US Links Saudi Shooter at Navy Base to Al-Qaida


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The FBI has uncovered a trove of information linking the Saudi gunman in a terror attack on a U.S. military base last year to al-Qaida and showing plans for the attack had been years in the making, senior law enforcement officials announced Monday.

The breakthrough came after FBI agents investigating the December deadly shooting unlocked two smartphones belonging to the gunman, Mohammad Saeed Alshamrani, Attorney General William Barr and FBI Director Christopher Wray said at a virtual press conference.

Alshamrani, a Saudi Royal Air Force second lieutenant training at the base, opened fire inside a classroom on Dec. 6, killing three U.S. sailors and severely wounding eight other people. Alshamrani fired a bullet into one of his phones and tried to destroy the second before being killed by responding police officers.

In January, Barr called the attack an act of terrorism and asked Apple to help unlock the phones. Apple refused for privacy reasons, leading to a monthslong effort by FBI computer experts to break through the phones' encryption.

"Thanks to the great work of the FBI - and no thanks to Apple - we were able to unlock Alshamrani's phones," Barr said.

Officials had previously said that Alshamrani had been motivated by "jihadist ideology." But information retrieved from his phones showed he had been radicalized in 2015, began preparations for the attack years ago and joined the Saudi Air Force in order to carry out a "special operation," officials said.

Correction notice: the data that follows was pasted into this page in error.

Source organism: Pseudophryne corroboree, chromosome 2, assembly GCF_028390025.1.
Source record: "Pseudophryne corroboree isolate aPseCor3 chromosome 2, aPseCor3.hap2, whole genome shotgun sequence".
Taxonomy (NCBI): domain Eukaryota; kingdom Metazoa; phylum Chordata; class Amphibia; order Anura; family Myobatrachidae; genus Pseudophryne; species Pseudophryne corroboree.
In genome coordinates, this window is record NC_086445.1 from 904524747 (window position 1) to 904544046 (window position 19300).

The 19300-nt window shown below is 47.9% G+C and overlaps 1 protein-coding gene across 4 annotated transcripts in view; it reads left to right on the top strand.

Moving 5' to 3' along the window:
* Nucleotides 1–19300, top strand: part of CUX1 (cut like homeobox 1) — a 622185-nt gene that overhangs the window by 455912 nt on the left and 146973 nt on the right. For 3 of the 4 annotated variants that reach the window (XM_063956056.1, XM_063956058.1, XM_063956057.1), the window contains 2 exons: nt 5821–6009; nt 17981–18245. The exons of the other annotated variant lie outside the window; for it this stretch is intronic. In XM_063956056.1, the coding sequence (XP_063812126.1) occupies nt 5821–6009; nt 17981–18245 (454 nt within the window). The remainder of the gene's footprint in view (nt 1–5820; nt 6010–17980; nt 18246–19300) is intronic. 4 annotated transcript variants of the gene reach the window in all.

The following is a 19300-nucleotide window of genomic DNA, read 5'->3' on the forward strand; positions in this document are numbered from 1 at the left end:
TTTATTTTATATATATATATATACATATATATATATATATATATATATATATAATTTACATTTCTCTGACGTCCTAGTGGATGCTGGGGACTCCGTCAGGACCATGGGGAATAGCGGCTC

In the months leading up to the attack, Alshamrani communicated with al-Qaida in Arabian Peninsula (AQAP) associates about plans and tactics, the officials said.

He was communicating with AQAP "right up until the night before" he carried out the attack, Wray said.

Officials said they used evidence obtained from Alshamrani's phones in a counterterrorism operation targeting AQAP associate Abdullah Al-Maliki.

Barr and Wray excoriated Apple's encryption policy, saying it puts lives in danger.

"The bottom line: our national security cannot remain in the hands of big corporations who put dollars over lawful access and public safety," Barr said. "The time has come for a legislative solution."

In February, AQAP, considered the terror group's most dangerous branch, released a video claiming responsibility for the attack and indicating Alshamrani had been in touch with the group.

As part of the investigation, the FBI interviewed hundreds of Saudi military trainees in the United States. Wray said Alshamrani's phone records did not uncover any terror threat or operative in the United States.

In January, however, 21 members of the Saudi military training in the United States were sent home after an investigation into the attack.

The shooting also led the Pentagon to enhance its vetting of foreign military trainees in the United States.

More than 1 million students from 150 countries have trained at U.S. bases over the past 20 years, according to the Pentagon.